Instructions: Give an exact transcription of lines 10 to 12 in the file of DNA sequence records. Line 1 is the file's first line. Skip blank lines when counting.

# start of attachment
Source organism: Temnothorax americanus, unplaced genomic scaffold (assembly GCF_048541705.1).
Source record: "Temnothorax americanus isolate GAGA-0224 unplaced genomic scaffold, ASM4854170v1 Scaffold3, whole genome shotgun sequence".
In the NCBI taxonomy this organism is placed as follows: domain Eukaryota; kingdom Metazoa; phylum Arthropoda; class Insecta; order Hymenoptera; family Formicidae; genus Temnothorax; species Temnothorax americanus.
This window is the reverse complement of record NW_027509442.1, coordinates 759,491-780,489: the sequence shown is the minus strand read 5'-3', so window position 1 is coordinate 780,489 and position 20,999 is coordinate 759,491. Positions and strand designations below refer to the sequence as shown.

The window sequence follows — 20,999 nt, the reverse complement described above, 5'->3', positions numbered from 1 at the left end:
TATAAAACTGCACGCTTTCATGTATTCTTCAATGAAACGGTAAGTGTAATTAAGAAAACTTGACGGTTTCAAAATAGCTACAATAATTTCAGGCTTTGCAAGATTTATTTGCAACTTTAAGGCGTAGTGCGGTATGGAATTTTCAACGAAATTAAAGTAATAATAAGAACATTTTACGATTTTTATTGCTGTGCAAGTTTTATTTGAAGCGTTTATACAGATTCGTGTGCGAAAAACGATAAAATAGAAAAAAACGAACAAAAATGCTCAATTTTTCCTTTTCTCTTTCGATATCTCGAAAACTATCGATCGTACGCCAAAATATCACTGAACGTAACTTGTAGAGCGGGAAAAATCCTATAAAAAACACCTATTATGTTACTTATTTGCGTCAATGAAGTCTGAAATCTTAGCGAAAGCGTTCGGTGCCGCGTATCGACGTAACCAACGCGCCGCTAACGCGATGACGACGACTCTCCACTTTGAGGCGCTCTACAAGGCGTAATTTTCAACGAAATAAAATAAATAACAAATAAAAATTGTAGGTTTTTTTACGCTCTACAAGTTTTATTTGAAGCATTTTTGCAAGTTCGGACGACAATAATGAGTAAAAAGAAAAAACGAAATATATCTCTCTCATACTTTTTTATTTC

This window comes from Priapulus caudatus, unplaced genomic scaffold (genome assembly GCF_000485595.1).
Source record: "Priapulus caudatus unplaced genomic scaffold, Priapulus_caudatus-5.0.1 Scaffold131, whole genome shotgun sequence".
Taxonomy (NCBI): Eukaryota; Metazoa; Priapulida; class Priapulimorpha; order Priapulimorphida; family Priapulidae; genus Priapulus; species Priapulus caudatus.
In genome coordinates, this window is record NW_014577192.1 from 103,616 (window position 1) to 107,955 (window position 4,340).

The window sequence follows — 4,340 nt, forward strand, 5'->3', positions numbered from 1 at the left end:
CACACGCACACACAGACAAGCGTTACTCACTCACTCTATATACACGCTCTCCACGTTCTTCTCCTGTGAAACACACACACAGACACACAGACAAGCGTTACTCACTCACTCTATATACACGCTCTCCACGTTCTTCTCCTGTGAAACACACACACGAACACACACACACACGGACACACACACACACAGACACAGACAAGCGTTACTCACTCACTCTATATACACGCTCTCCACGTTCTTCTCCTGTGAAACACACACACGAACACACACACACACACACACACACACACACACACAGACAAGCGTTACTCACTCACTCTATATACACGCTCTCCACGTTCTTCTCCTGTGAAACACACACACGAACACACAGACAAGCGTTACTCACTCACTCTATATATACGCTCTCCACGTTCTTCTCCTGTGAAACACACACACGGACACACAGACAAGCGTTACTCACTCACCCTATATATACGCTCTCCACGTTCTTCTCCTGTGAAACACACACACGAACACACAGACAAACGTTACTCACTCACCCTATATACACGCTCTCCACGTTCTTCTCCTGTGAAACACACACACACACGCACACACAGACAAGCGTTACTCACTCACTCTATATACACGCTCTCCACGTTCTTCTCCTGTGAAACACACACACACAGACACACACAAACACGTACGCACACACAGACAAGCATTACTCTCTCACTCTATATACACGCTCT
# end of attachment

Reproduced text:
In genome coordinates, this window is record NW_014577192.1 from 103,616 (window position 1) to 107,955 (window position 4,340).

The window sequence follows — 4,340 nt, forward strand, 5'->3', positions numbered from 1 at the left end:
CACACGCACACACAGACAAGCGTTACTCACTCACTCTATATACACGCTCTCCACGTTCTTCTCCTGTGAAACACACACACAGACACACAGACAAGCGTTACTCACTCACTCTATATACACGCTCTCCACGTTCTTCTCCTGTGAAACACACACACGAACACACACACACACGGACACACACACACACAGACACAGACAAGCGTTACTCACTCACTCTATATACACGCTCTCCACGTTCTTCTCCTGTGAAACACACACACGAACACACACACACACACACACACACACACACACACAGACAAGCGTTACTCACTCACTCTATATACACGCTCTCCACGTTCTTCTCCTGTGAAACACACACACGAACACACAGACAAGCGTTACTCACTCACTCTATATATACGCTCTCCACGTTCTTCTCCTGTGAAACACACACACGGACACACAGACAAGCGTTACTCACTCACCCTATATATACGCTCTCCACGTTCTTCTCCTGTGAAACACACACACGAACACACAGACAAACGTTACTCACTCACCCTATATACACGCTCTCCACGTTCTTCTCCTGTGAAACACACACACACACGCACACACAGACAAGCGTTACTCACTCACTCTATATACACGCTCTCCACGTTCTTCTCCTGTGAAACACACACACACAGACACACACAAACACGTACGCACACACAGACAAGCATTACTCTCTCACTCTATATACACGCTCT